The Screen Australia #gamesfund workshop stopped by in Melbourne yesterday, and a whole bunch of interested folks had a chance to make their voices heard in how the fund should be allocated.

In truth, it was probably more of a brainstorming session than anything else, often veering off topic – sometimes slightly, sometimes into bizarre territories. This is of course what brainstorming is all about, and it was great to see such enthusiasm and hear a raft of different ideas, and to see such a wide spectrum of the industry represented.

The question that the workshop seemed to be trying to address was – “What is best for the Australian games development industry long-term? How can this fund make a meaningful contribution to achieving that?”

The front-runner answers seem to be prototype funding, production funding, and enterprise funding. Nice buzzwords, but what do they actually mean, and how appropriate is each for this industry?

Let’s start with prototype funding. What puzzled me at the #gamesfund forum was that no one questioned what prototype funding means, nor was it ever really defined. Prototype can mean anything from “proof of concept” to “vertical slice” – and these two ideas are extremely different.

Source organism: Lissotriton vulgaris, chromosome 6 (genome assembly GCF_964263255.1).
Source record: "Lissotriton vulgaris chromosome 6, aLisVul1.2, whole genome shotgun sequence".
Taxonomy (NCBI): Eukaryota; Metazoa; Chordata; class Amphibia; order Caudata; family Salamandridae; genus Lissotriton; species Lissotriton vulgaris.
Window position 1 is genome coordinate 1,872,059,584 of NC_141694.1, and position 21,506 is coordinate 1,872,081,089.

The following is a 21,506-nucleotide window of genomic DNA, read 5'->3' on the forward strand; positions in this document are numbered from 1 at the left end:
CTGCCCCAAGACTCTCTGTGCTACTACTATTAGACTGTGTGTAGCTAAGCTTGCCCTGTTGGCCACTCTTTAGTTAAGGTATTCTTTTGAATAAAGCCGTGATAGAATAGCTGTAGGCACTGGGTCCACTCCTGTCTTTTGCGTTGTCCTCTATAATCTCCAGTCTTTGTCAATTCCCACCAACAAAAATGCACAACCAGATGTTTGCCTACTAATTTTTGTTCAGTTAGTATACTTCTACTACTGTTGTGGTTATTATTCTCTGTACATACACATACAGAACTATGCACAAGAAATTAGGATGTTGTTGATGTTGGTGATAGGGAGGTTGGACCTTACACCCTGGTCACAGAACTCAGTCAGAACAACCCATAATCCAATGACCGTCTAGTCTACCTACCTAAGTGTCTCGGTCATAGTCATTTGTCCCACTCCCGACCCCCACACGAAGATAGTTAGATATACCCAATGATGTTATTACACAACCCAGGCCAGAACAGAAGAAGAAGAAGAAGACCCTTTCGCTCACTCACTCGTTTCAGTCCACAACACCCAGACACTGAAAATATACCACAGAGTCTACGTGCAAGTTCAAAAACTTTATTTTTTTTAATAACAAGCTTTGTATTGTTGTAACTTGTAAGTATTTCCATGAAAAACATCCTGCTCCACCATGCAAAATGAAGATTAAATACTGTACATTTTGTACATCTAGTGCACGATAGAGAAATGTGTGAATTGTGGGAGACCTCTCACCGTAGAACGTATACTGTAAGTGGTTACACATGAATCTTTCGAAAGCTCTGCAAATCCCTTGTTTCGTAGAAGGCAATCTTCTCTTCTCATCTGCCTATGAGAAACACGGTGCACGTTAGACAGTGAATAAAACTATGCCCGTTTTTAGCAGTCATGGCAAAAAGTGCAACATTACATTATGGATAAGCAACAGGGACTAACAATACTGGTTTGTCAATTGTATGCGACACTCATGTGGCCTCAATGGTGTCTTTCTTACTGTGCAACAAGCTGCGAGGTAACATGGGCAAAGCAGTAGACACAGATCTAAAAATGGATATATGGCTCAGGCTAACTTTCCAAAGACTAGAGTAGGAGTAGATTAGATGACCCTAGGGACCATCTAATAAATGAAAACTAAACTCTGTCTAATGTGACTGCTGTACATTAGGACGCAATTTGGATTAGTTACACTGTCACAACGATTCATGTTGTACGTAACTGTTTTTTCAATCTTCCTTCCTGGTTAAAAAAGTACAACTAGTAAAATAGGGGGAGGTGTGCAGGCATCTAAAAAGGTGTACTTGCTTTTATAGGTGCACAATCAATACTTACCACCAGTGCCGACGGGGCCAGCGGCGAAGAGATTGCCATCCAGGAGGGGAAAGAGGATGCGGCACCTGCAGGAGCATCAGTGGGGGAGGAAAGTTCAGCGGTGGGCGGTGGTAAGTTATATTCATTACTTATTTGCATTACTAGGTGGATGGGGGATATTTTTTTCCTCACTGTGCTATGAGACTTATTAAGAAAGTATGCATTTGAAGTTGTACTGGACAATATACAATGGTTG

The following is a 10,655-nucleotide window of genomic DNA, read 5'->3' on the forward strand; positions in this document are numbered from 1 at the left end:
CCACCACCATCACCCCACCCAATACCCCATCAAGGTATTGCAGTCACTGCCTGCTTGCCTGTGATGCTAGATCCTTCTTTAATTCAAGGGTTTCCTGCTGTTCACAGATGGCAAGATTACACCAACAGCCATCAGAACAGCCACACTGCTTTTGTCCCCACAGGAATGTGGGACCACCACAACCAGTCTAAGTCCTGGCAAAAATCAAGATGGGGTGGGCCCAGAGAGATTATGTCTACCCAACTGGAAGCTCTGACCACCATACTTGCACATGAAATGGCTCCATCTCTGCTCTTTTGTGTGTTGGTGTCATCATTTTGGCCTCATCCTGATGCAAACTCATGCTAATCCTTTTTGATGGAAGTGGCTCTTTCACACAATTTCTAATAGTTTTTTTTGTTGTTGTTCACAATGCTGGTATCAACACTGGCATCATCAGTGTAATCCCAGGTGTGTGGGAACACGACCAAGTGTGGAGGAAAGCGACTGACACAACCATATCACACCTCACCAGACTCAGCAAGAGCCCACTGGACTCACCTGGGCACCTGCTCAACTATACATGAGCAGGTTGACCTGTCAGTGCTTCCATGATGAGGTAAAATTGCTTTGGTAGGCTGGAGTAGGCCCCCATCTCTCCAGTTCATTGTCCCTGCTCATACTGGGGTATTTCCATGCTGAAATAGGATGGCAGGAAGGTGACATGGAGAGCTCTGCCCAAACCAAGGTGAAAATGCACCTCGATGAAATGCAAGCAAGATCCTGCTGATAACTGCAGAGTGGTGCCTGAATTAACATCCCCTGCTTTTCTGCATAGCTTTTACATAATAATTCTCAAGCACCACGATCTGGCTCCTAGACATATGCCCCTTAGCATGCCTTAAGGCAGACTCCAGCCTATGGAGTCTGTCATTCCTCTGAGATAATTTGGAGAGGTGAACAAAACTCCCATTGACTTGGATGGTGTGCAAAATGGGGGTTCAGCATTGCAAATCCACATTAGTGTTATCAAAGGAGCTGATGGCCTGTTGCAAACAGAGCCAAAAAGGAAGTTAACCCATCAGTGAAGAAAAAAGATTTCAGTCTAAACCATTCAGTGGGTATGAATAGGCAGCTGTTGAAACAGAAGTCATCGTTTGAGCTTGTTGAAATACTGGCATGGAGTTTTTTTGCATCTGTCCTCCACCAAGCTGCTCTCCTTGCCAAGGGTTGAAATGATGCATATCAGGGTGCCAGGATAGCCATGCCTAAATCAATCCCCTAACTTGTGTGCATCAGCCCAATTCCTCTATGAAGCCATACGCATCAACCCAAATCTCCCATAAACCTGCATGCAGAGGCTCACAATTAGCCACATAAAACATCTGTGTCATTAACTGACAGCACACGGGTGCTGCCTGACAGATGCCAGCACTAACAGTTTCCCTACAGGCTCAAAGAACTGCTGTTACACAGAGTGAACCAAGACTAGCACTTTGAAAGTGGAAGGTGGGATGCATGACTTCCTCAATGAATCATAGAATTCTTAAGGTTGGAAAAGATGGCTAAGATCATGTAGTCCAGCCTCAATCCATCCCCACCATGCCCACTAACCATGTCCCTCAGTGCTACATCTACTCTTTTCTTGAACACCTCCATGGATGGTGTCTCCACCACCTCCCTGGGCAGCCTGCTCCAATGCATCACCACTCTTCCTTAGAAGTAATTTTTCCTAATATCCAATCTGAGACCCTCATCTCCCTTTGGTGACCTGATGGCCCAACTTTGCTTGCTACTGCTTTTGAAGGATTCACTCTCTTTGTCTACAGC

A vertical slice of a game is a small chunk of the game, fully complete. In other words, exactly what the final product will be, but much smaller (maybe a couple of levels). Building a vertical slice requires most of the tech code for a game to be fully complete, the gameplay mechanic to be fully fleshed out, and a fair amount of game code and art. As you might imagine, this adds up to a decent percentage of the overall time and budget of the game – probably anywhere from 30% – 80%. The goal of a vertical slice is almost always to secure interest – whether from financiers or the press and general public. Five or ten years ago, it was an appealing model to build a project to the point where a publisher could take over its funding and promotion. These days, however, publishers prefer not to fund development, and instead act as distributors, buying the rights to the final product. So vertical slice funding is not enough any more, and indeed the net result is likely to be sending the poor developer off to end up in years of publisher hell.